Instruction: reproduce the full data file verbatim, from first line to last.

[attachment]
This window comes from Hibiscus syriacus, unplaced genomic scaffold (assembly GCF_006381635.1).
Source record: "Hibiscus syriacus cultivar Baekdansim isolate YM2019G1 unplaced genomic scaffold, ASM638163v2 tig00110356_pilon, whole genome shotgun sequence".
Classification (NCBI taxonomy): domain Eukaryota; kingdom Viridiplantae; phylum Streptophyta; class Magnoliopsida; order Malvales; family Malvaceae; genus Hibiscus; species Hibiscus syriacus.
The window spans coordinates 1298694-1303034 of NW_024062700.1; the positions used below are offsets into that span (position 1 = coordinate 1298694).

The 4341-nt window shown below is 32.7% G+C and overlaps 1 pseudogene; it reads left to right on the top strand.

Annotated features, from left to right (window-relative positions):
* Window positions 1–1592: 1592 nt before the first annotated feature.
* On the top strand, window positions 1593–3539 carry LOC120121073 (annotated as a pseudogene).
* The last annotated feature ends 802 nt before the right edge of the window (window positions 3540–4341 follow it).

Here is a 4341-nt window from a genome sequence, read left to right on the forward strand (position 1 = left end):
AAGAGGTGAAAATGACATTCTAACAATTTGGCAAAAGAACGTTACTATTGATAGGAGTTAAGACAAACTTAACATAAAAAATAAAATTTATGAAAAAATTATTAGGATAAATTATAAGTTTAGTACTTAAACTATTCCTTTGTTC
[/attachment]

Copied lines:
This window comes from Hibiscus syriacus, unplaced genomic scaffold (assembly GCF_006381635.1).
Source record: "Hibiscus syriacus cultivar Baekdansim isolate YM2019G1 unplaced genomic scaffold, ASM638163v2 tig00110356_pilon, whole genome shotgun sequence".
Classification (NCBI taxonomy): domain Eukaryota; kingdom Viridiplantae; phylum Streptophyta; class Magnoliopsida; order Malvales; family Malvaceae; genus Hibiscus; species Hibiscus syriacus.
The window spans coordinates 1298694-1303034 of NW_024062700.1; the positions used below are offsets into that span (position 1 = coordinate 1298694).

The 4341-nt window shown below is 32.7% G+C and overlaps 1 pseudogene; it reads left to right on the top strand.

Annotated features, from left to right (window-relative positions):
* Window positions 1–1592: 1592 nt before the first annotated feature.
* On the top strand, window positions 1593–3539 carry LOC120121073 (annotated as a pseudogene).
* The last annotated feature ends 802 nt before the right edge of the window (window positions 3540–4341 follow it).

Here is a 4341-nt window from a genome sequence, read left to right on the forward strand (position 1 = left end):
AAGAGGTGAAAATGACATTCTAACAATTTGGCAAAAGAACGTTACTATTGATAGGAGTTAAGACAAACTTAACATAAAAAATAAAATTTATGAAAAAATTATTAGGATAAATTATAAGTTTAGTACTTAAACTATTCCTTTGTTC